#8 – Share experiences, successful or not, to enable others to learn

Rather than implementing any existing framework, the above steps are guiding our agile journey. Do you want to look inside?My number one challenge was to eradicate invisible work. Depending on the environment you are in, this can be a tough thing to do. Fortunately, my team is awesome, and it took us about one week to start visualising everything.

We began with a physical board.  As this was the team’s first agile initiative, I felt that it was important to them to know what a piece of work looks like; to be able to touch it, to move it and to respect it. I’ve found in the past that this helps them to understand that depending on how they behave, the system dynamic would change completely in one way or another.

Visualising everything meant visualising everything. Therefore, beyond all planned work we also started to visualise unplanned work, blocked work, impediments, risks, due date work and periodic work. Here is what our board looked like at the beginning of the journey in case it may inspire you.

A guide to agile ‘project management’

Backlog

The backlog should contain all known work the Team expects to do soon.

Pull System

The relative merits of Pull Systems vs. Push Systems is a long discussion, but basically, in a Pull system, work can only go further on the board just when there is a slot available in the next phase (according to the Work in Process (WIP) Limit policy established by the Team).  The main benefits of Pull Systems are reduced WIP and active queue management – the system works at the speed of the slowest component in the value stream.

So for instance, imagine that a piece of planned work was completed.  This would mean that a new position would open in the “Planned” queue, allowing the team to take the piece of work that makes more sense to start next from the “Next 4” and promote it. The same way, a position will open in the “Next 4” so the team could take one from the “Next 8” to promote, and then the “Next 12”, etc.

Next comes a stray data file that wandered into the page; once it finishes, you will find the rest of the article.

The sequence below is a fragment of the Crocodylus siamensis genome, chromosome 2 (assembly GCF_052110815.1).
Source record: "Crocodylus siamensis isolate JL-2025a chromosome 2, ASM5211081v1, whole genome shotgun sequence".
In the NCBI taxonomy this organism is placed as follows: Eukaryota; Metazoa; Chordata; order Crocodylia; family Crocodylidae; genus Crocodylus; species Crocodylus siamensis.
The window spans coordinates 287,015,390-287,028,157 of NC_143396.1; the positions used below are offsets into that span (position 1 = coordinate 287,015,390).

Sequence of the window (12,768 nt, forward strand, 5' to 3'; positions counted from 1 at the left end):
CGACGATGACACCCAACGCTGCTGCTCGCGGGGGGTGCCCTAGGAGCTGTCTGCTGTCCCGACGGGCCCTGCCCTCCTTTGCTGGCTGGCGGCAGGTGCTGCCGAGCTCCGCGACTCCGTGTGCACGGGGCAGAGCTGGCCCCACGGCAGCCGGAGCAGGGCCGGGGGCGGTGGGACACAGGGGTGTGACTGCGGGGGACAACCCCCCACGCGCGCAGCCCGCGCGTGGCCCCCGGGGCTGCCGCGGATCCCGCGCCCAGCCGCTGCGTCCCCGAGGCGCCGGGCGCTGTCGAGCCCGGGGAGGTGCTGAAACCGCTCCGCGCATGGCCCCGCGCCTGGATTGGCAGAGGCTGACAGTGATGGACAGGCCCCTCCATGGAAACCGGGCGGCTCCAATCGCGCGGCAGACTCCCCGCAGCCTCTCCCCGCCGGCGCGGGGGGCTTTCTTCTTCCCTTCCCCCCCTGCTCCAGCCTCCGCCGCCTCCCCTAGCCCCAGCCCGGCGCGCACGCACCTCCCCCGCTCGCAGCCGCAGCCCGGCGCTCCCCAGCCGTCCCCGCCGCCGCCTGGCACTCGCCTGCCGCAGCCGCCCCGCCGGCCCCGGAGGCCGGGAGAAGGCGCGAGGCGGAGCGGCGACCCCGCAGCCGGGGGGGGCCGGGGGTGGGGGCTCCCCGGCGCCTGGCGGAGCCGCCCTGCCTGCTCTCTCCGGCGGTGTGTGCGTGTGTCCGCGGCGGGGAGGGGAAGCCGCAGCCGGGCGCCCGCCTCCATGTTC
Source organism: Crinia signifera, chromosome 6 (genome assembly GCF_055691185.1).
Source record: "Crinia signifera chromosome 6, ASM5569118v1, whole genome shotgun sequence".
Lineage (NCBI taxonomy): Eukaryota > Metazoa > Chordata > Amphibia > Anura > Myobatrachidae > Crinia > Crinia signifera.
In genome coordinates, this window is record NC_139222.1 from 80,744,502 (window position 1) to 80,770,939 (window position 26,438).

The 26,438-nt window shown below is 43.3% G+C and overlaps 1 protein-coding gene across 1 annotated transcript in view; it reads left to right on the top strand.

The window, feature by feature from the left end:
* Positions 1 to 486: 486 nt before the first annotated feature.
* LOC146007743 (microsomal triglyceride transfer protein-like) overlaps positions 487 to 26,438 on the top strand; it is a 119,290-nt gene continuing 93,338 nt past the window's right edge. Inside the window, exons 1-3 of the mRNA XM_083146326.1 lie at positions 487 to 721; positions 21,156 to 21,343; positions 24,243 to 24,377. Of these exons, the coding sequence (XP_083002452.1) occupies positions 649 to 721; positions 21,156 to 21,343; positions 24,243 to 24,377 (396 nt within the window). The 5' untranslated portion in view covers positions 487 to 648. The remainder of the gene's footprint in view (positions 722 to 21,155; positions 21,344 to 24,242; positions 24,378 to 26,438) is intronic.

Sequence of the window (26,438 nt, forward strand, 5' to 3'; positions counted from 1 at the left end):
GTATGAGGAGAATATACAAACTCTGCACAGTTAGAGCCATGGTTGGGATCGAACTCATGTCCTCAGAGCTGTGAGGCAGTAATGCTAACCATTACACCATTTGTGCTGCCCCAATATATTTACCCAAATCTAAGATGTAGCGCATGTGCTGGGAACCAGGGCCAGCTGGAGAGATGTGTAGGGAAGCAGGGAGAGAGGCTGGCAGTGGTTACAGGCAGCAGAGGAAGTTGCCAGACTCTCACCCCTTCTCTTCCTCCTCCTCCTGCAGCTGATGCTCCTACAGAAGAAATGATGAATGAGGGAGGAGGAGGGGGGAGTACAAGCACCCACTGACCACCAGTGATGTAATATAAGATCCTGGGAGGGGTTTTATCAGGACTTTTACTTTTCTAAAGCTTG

The Pull System brings a just in time prioritisation approach. So based on the current scenario and the information available at that moment, the Team chooses the next work that makes the most sense given the context.

Planned

On this stage, we expect the work to be broken down into smaller chunks that can be delivered by the team.  We aim to decompose the work into chunks that are roughly at the same size because it increases our stability and predictability as well as our capacity to learn from the work done.

No matter how many levels of categories you have, my advice is to measure just one level of work.  Even if you have Epics, Features, Stories and Tasks, you should track just one level, where smaller is better. In our case, looking from bottom up, Stories are an aggregation of a set of tasks which deliver meaningful value. Features are an aggregation of Stories, which together provide meaningful Business Value, and Epics are a grouping of contextually similar Features.

In our Team, we were tracking at the task level and targeting every piece of work to be between one to three days. You could alternatively track at Story level and target it to be between three to five days or even at feature level, but the larger the measure, the lower the fidelity, and the slower the learning.

In Progress

Part of visualising everything includes visualising who is working on each work-in-progress. Some teams print avatars and team members attach it to the cards respecting the WIP Limit policy. In this case, instead of having people moving around the cards, we preferred to have the team fixed and the work moving across the team.  This worked really well in an Operations context. Each member had their own area on the board for the work in progress and any eventually interrupted work, always respecting the WIP Limit policy.

Done

Here is where all completed work goes. I personally like to organise them in week columns, so it is easier to find a particular card you need among other 500 completed cards.

Unplanned Work

What is considered unplanned work can vary from different agile flavours. If you are running iterations, that could be any work which has emerged after the planning meeting. If you are working in a flow mode, unplanned work could be any piece of work that has emerged with the necessity to be done as soon as anyone in the team finishes the previous work (e.g. work classified with a different Class of Service and hence priority).

Some teams could represent it with different lanes on the board. We decided to express it with a different colour, purple to be precise.

Unplanned work is a productivity killer and you must keep watch on it.  When teams are working on unplanned work, they are necessarily not working on planned work.  Unplanned work can also be symptomatic, and root cause analysis can lead to the detection of systemic problems which can improve team velocity.

Due Date Work

Some works have a particular due date, especially in Ops Teams, where they are dealing with several contracts with different vendors and suppliers, licensing and buying things.  For example, if you do not cancel a specific service on a specific date, it may go for another monthly charge.  Alternatively, you may do a quotation for acquiring new servers and need to follow it up in three business days.